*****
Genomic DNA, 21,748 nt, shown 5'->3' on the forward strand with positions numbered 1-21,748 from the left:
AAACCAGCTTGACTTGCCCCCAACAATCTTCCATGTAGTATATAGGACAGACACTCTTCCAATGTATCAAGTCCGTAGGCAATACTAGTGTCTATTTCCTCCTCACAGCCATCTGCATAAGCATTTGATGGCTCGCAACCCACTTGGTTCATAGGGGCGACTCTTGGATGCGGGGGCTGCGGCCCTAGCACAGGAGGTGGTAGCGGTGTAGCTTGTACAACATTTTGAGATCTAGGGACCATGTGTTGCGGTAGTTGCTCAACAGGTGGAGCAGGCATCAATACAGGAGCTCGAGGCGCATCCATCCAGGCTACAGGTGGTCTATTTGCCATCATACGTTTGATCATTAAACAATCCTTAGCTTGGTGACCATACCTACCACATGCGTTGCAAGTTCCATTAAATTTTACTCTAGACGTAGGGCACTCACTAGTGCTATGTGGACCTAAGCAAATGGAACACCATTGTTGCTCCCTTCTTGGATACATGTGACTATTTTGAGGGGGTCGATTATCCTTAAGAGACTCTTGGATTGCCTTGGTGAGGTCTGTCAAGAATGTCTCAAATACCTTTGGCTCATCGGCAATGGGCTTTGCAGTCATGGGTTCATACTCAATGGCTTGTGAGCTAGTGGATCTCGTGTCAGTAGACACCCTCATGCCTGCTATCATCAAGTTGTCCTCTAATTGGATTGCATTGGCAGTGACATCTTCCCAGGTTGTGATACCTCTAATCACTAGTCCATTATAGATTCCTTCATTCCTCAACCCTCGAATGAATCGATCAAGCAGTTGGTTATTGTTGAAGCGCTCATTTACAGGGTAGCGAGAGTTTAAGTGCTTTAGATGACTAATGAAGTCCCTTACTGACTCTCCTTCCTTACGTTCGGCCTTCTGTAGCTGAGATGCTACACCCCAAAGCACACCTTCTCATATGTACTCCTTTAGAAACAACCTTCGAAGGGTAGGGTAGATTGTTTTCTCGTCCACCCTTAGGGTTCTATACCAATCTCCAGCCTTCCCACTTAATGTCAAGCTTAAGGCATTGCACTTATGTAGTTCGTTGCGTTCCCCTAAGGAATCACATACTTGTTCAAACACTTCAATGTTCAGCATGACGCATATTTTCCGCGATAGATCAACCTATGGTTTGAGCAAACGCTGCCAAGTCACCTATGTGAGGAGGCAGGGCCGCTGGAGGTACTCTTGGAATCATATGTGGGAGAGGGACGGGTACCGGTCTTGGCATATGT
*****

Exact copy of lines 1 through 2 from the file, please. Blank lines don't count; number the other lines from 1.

Genomic DNA, 21,748 nt, shown 5'->3' on the forward strand with positions numbered 1-21,748 from the left:
AAACCAGCTTGACTTGCCCCCAACAATCTTCCATGTAGTATATAGGACAGACACTCTTCCAATGTATCAAGTCCGTAGGCAATACTAGTGTCTATTTCCTCCTCACAGCCATCTGCATAAGCATTTGATGGCTCGCAACCCACTTGGTTCATAGGGGCGACTCTTGGATGCGGGGGCTGCGGCCCTAGCACAGGAGGTGGTAGCGGTGTAGCTTGTACAACATTTTGAGATCTAGGGACCATGTGTTGCGGTAGTTGCTCAACAGGTGGAGCAGGCATCAATACAGGAGCTCGAGGCGCATCCATCCAGGCTACAGGTGGTCTATTTGCCATCATACGTTTGATCATTAAACAATCCTTAGCTTGGTGACCATACCTACCACATGCGTTGCAAGTTCCATTAAATTTTACTCTAGACGTAGGGCACTCACTAGTGCTATGTGGACCTAAGCAAATGGAACACCATTGTTGCTCCCTTCTTGGATACATGTGACTATTTTGAGGGGGTCGATTATCCTTAAGAGACTCTTGGATTGCCTTGGTGAGGTCTGTCAAGAATGTCTCAAATACCTTTGGCTCATCGGCAATGGGCTTTGCAGTCATGGGTTCATACTCAATGGCTTGTGAGCTAGTGGATCTCGTGTCAGTAGACACCCTCATGCCTGCTATCATCAAGTTGTCCTCTAATTGGATTGCATTGGCAGTGACATCTTCCCAGGTTGTGATACCTCTAATCACTAGTCCATTATAGATTCCTTCATTCCTCAACCCTCGAATGAATCGATCAAGCAGTTGGTTATTGTTGAAGCGCTCATTTACAGGGTAGCGAGAGTTTAAGTGCTTTAGATGACTAATGAAGTCCCTTACTGACTCTCCTTCCTTACGTTCGGCCTTCTGTAGCTGAGATGCTACACCCCAAAGCACACCTTCTCATATGTACTCCTTTAGAAACAACCTTCGAAGGGTAGGGTAGATTGTTTTCTCGTCCACCCTTAGGGTTCTATACCAATCTCCAGCCTTCCCACTTAATGTCAAGCTTAAGGCATTGCACTTATGTAGTTCGTTGCGTTCCCCTAAGGAATCACATACTTGTTCAAACACTTCAATGTTCAGCATGACGCATATTTTCCGCGATAGATCAACCTATGGTTTGAGCAAACGCTGCCAAGTCACCTATGTGAGGAGGCAGGGCCGCTGGAGGTACTCTTGGAATCATATGTGGGAGAGGGACGGGTACCGGTCTTGGCATATGT